A few years ago my best friend, knowing my love for toy trains, gave me a DVD for Christmas entitled "Toy Trains & Christmas: Parts 1, 2, 3". I savored every moment of it. If you like toy trains or know someone who does I'd bet they'd love this video. I watched it over a series of nights with the glow of my Christmas tree in the room. Made me long for my train even more, but it's a good substitute. I've put a link to the video in the left column at the top of the Amazon listings.

Lionel train ad_December 1954_tatteredandlost
Click on image to see it larger. (SOURCE: National Geographic December 1954)

Yup, a boy toy. Little girls weren't supposed to have any interest. I guess I just didn't fit the restrictive mold. But I will say that the train brought my father and me closer each Christmas. For years it was a tradition that we'd head out some evening to the hobby store to buy a new building to add to the village. Some of the buildings were Plasticville that I'd put together each year. Other, more elaborate buildings, were kits that my dad would meticulously put together. Good times. Good times.




More evidence has been uncovered. Apparently Log Cabin Syrup is now a good justification to use in court for dissolution of a marriage. Or perhaps...ummmmm...alien abduction. Now that I think of it, I do recall hearing there was a section in Project Blue Book called "Log Cabin...alien love syrup?" Okay, now I'm just pullin' this stuff out of thin air.

Log Cabin ad_May 1934_tatteredandlost



Wish I had something clever to say but my mind is runnin' on empty. Okay, it's specifically running on Ambien which I stupidly took too soon which now has me wondering if I'll actually even take the muscle relaxant for the dislocated jaw. Oh whatever. Let's all pretend we're this lovely lady with the come hither eyes. Probably lived on Park Avenue and only knew about the Depression when her car drove quickly by the people standing in food lines. I'm being mean. She was probably a nice lady...just like the wives of the Wall Street honchos with the humongous gross out bonuses. Oh it's time for me to hit the sack. My cursor is starting to look like a little bug on the screen and soon I'll be down the hall spreading Nutella on a tortilla and then completely forgetting about it until I wake up the next morning and find chocolate on my toothbrush. Ambien...a dangerous dance with the pharmaceutical devil.

But back to this lady. Ummmmmmmmm...I know nothing other than she was illustrated by Dynevor Rhys. I posted two more of his illustrations back in October.

Delineator_Dec 1933_tatteredandlost
Click on image to see it larger. (Source: Delineator, December 1931) 

Talk amongst yourselves. Today's discussion is on the NRA. NO not that one. Not the one that thinks people should have a gun in each pot and four semi-autmatics loaded under the bed just in case a deer walks by. No this is the National Recovery Act and how desperately do we need one now? You can see the eagle logo in the lower left portion of the cover. Here's a bit of history about the logo:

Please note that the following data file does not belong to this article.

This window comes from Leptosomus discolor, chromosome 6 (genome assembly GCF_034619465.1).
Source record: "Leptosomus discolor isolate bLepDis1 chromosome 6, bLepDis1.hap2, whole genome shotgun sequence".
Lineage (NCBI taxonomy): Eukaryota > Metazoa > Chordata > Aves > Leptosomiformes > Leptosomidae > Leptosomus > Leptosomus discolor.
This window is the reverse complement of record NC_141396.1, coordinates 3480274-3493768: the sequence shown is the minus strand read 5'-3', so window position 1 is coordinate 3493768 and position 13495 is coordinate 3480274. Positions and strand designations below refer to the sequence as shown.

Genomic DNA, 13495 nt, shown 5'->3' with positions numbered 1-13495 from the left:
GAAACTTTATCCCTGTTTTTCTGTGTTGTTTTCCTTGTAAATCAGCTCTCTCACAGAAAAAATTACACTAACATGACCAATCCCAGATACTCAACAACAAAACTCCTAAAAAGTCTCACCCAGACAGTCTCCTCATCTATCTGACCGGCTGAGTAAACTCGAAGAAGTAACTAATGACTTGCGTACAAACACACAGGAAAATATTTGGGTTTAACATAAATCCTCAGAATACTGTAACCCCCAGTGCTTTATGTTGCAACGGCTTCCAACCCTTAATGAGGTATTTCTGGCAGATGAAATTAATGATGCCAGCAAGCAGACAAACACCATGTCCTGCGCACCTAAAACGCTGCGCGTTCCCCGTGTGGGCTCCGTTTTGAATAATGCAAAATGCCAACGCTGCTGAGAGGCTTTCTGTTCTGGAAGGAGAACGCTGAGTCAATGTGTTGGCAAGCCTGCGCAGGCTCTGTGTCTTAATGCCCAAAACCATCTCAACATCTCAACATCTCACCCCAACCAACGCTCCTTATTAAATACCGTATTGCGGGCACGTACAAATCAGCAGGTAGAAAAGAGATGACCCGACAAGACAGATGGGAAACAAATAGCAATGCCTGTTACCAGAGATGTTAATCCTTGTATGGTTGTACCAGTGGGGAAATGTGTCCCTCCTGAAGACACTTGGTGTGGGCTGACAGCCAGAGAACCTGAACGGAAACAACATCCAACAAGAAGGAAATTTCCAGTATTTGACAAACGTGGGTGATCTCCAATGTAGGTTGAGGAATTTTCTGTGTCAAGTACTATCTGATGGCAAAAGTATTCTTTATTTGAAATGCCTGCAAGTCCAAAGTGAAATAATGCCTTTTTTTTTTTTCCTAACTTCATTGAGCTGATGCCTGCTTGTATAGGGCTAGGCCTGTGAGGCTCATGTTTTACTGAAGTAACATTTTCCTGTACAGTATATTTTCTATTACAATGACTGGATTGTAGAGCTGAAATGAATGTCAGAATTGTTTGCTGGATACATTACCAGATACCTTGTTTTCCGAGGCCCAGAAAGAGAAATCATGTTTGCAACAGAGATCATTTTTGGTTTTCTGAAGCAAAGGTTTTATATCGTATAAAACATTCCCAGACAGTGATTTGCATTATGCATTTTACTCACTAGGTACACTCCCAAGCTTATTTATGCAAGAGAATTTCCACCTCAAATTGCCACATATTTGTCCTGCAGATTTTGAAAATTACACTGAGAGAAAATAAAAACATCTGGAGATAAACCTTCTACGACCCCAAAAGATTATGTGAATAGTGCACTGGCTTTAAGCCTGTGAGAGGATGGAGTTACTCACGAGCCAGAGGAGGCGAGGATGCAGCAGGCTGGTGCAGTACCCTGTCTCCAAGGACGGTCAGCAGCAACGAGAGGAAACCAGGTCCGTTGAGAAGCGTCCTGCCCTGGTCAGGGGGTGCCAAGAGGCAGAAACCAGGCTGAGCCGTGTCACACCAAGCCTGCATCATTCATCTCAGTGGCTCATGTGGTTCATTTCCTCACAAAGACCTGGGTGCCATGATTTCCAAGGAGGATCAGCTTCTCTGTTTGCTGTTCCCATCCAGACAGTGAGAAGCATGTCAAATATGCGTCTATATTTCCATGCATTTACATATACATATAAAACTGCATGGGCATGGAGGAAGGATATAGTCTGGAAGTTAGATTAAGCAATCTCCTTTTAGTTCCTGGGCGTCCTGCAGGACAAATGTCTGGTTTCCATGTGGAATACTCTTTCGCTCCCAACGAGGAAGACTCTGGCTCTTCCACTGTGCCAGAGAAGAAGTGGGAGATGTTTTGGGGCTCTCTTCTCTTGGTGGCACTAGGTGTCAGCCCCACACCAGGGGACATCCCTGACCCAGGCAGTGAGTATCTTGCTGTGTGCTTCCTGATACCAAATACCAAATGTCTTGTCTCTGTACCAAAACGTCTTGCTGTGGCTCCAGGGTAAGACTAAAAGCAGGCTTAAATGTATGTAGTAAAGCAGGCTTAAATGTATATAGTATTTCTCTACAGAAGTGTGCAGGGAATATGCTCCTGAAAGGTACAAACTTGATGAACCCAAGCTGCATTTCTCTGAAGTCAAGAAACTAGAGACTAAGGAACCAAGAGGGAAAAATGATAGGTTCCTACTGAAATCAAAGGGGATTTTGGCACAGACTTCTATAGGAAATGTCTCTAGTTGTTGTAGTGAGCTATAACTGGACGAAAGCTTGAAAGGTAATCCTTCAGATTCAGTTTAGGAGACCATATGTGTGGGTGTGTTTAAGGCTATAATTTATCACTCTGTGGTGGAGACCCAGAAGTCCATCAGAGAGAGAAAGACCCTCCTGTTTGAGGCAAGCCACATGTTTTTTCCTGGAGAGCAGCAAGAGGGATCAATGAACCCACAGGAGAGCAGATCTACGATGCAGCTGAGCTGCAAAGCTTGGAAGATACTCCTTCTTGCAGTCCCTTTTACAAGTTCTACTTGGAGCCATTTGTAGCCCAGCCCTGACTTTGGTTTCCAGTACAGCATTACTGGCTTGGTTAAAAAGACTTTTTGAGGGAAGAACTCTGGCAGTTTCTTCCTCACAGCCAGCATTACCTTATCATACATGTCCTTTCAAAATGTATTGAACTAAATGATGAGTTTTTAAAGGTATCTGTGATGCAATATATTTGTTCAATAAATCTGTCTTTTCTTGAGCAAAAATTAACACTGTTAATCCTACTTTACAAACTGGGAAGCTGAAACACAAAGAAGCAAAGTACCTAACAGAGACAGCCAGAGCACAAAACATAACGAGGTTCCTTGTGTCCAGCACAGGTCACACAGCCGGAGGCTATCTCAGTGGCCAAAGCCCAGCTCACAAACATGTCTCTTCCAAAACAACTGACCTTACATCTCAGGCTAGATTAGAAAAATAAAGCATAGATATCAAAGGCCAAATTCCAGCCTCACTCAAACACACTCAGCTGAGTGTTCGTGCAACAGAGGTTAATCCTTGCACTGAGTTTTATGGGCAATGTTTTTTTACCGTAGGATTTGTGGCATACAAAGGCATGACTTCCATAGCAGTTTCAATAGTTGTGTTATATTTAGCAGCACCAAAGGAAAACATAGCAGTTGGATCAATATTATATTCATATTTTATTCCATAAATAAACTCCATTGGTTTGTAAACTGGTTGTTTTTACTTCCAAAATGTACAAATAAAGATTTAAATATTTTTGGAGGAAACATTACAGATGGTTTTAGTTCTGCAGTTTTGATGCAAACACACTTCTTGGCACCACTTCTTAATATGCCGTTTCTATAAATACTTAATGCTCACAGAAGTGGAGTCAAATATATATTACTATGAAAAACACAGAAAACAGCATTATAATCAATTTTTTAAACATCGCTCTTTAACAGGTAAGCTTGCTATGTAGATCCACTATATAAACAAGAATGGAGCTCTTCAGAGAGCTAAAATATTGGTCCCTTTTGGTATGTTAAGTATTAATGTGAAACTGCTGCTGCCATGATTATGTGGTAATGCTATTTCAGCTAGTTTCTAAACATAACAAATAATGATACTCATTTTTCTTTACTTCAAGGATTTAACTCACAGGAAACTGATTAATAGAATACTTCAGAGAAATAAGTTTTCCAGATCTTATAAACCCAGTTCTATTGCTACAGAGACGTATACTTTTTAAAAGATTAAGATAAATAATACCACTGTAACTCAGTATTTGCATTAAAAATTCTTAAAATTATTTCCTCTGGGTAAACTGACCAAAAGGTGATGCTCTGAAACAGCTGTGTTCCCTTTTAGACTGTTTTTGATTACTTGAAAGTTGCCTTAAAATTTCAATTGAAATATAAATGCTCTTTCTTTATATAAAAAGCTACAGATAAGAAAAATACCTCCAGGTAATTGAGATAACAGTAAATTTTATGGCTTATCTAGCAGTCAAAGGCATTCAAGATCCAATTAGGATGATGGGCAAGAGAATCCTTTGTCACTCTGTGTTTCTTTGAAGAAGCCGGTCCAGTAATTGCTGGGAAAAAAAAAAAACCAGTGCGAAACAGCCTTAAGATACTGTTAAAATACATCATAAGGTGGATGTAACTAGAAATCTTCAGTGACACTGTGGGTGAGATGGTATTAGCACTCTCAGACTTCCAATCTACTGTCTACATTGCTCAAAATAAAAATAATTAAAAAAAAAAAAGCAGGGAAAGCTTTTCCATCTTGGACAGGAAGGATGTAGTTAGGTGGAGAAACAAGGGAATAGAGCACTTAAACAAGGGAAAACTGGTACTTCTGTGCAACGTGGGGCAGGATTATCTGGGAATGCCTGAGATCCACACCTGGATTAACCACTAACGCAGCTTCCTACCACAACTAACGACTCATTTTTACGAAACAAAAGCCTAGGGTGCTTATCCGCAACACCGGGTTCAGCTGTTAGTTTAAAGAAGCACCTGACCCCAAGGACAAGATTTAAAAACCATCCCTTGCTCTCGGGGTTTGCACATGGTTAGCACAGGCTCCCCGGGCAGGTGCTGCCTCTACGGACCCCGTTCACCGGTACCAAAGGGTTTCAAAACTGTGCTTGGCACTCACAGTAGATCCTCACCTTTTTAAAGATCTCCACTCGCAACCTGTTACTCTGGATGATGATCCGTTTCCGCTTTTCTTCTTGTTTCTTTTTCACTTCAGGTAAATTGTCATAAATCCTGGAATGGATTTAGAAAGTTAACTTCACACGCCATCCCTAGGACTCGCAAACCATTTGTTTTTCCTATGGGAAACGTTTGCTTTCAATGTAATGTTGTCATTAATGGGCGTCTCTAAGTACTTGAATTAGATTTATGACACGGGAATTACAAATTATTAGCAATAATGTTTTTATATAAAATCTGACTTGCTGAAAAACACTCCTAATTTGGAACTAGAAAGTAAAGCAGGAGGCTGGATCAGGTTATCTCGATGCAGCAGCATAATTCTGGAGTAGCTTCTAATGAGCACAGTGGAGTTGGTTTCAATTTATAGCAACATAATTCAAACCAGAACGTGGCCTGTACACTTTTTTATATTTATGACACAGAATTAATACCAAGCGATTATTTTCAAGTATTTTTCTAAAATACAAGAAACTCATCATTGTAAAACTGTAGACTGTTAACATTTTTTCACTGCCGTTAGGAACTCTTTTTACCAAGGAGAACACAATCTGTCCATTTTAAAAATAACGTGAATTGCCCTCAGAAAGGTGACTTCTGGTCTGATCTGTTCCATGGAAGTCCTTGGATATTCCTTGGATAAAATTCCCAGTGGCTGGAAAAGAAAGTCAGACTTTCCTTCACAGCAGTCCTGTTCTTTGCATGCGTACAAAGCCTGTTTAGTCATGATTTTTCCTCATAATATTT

The Blue Eagle, a blue-colored representation of the American "thunderbird," with outspread wings, was a symbol used in the United States by companies to show compliance with the National Industrial Recovery Act. It was proclaimed on July 20, 1933, as the symbol of industrial recovery by Hugh Samuel Johnson, the head of the National Recovery Administration.
The design was sketched by Johnson, and based on an idea utilized by the War Industries Board during World War I.

All companies that accepted President Franklin D. Roosevelt's Re-employment Agreement or a special Code of Fair Competition were permitted to display a poster showing the Blue Eagle together with the announcement, "NRA Member. We Do Our Part." Consumers were exhorted to buy products and services only from companies displaying the Blue Eagle banner. According to Johnson, "When every American housewife understands that the Blue Eagle on everything that she permits into her home is a symbol of its restoration to security, may God have mercy on the man or group of men who attempt to trifle with this bird."

On September 5, 1935, following the invalidation of the compulsory code system, the emblem was abolished and its future use as a symbol was prohibited. (Source: Wikipedia)
UPDATE: Wow I figured this would be bad when I looked at it this morning but not that bad. This is what happens when you mix a piece of fudge at bedtime and an Ambien. Above is the cleaned up version. My best friend alerted me to my stupidity. Sistee Lister indeed!


SANTA SWAPPING stories by the Coke machine

I've said before that I have created, in my mind, a fantasy world for the elves. And I think this just might be proof that Santa is a jolly old soul. Santa caught taking a break next to the Coke machine right before he's about to take off for his eventful flight. He's cracking jokes with the elves while they fill his sleigh. Knows them all by name. Is great with small talk, no height joke intended.

Coca Cola ad_Dec 1954_tatteredandlost
(Source: National Geographic December 1954)  Click on image to see it larger.

Then again maybe this is Santa at the ad agency getting ready to pose for another Coke ad. Who knows. Let your imagination lead you where it will.